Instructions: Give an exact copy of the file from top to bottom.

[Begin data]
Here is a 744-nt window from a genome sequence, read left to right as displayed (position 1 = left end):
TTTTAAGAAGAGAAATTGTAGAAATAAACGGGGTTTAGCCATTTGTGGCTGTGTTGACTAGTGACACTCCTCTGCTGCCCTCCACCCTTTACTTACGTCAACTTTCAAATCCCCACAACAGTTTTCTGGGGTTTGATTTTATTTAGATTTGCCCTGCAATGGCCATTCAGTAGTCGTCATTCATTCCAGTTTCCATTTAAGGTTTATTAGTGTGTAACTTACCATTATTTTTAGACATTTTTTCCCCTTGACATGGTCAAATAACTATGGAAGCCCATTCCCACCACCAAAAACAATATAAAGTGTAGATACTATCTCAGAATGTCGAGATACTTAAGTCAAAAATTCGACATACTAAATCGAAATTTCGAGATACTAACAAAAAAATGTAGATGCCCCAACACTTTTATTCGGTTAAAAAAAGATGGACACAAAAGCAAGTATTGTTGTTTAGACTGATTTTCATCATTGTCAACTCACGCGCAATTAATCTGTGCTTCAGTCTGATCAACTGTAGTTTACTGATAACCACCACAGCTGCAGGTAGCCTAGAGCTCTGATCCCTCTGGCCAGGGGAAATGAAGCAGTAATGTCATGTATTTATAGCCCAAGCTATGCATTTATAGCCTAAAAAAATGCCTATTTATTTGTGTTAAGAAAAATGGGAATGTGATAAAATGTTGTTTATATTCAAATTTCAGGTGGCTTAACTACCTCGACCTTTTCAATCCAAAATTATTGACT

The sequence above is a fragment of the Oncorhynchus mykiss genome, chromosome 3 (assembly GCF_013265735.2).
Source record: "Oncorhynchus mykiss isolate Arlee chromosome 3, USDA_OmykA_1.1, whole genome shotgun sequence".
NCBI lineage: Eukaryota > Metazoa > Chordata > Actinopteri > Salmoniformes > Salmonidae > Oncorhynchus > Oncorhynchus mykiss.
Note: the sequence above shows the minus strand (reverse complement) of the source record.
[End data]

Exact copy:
Here is a 744-nt window from a genome sequence, read left to right as displayed (position 1 = left end):
TTTTAAGAAGAGAAATTGTAGAAATAAACGGGGTTTAGCCATTTGTGGCTGTGTTGACTAGTGACACTCCTCTGCTGCCCTCCACCCTTTACTTACGTCAACTTTCAAATCCCCACAACAGTTTTCTGGGGTTTGATTTTATTTAGATTTGCCCTGCAATGGCCATTCAGTAGTCGTCATTCATTCCAGTTTCCATTTAAGGTTTATTAGTGTGTAACTTACCATTATTTTTAGACATTTTTTCCCCTTGACATGGTCAAATAACTATGGAAGCCCATTCCCACCACCAAAAACAATATAAAGTGTAGATACTATCTCAGAATGTCGAGATACTTAAGTCAAAAATTCGACATACTAAATCGAAATTTCGAGATACTAACAAAAAAATGTAGATGCCCCAACACTTTTATTCGGTTAAAAAAAGATGGACACAAAAGCAAGTATTGTTGTTTAGACTGATTTTCATCATTGTCAACTCACGCGCAATTAATCTGTGCTTCAGTCTGATCAACTGTAGTTTACTGATAACCACCACAGCTGCAGGTAGCCTAGAGCTCTGATCCCTCTGGCCAGGGGAAATGAAGCAGTAATGTCATGTATTTATAGCCCAAGCTATGCATTTATAGCCTAAAAAAATGCCTATTTATTTGTGTTAAGAAAAATGGGAATGTGATAAAATGTTGTTTATATTCAAATTTCAGGTGGCTTAACTACCTCGACCTTTTCAATCCAAAATTATTGACT

The sequence above is a fragment of the Oncorhynchus mykiss genome, chromosome 3 (assembly GCF_013265735.2).
Source record: "Oncorhynchus mykiss isolate Arlee chromosome 3, USDA_OmykA_1.1, whole genome shotgun sequence".
NCBI lineage: Eukaryota > Metazoa > Chordata > Actinopteri > Salmoniformes > Salmonidae > Oncorhynchus > Oncorhynchus mykiss.
Note: the sequence above shows the minus strand (reverse complement) of the source record.